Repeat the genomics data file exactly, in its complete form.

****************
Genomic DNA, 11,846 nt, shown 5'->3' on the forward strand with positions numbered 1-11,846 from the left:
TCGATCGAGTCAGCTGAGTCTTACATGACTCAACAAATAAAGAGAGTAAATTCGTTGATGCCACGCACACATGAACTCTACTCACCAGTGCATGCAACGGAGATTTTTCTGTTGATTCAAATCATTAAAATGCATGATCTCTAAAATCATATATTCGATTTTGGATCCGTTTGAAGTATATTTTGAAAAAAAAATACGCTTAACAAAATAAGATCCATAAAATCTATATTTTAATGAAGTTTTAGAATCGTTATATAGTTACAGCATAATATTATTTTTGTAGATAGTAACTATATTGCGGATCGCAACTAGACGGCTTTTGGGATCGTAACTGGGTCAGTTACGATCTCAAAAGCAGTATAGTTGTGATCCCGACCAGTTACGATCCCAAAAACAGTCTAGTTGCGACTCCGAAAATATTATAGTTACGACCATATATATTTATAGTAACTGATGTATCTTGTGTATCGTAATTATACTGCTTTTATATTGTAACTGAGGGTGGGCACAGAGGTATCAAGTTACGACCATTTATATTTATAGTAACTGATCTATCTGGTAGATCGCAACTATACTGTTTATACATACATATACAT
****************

Genomic DNA, 11,846 nt, shown 5'->3' on the forward strand with positions numbered 1-11,846 from the left:
TCGATCGAGTCAGCTGAGTCTTACATGACTCAACAAATAAAGAGAGTAAATTCGTTGATGCCACGCACACATGAACTCTACTCACCAGTGCATGCAACGGAGATTTTTCTGTTGATTCAAATCATTAAAATGCATGATCTCTAAAATCATATATTCGATTTTGGATCCGTTTGAAGTATATTTTGAAAAAAAAATACGCTTAACAAAATAAGATCCATAAAATCTATATTTTAATGAAGTTTTAGAATCGTTATATAGTTACAGCATAATATTATTTTTGTAGATAGTAACTATATTGCGGATCGCAACTAGACGGCTTTTGGGATCGTAACTGGGTCAGTTACGATCTCAAAAGCAGTATAGTTGTGATCCCGACCAGTTACGATCCCAAAAACAGTCTAGTTGCGACTCCGAAAATATTATAGTTACGACCATATATATTTATAGTAACTGATGTATCTTGTGTATCGTAATTATACTGCTTTTATATTGTAACTGAGGGTGGGCACAGAGGTATCAAGTTACGACCATTTATATTTATAGTAACTGATCTATCTGGTAGATCGCAACTATACTGTTTATACATACATATACAT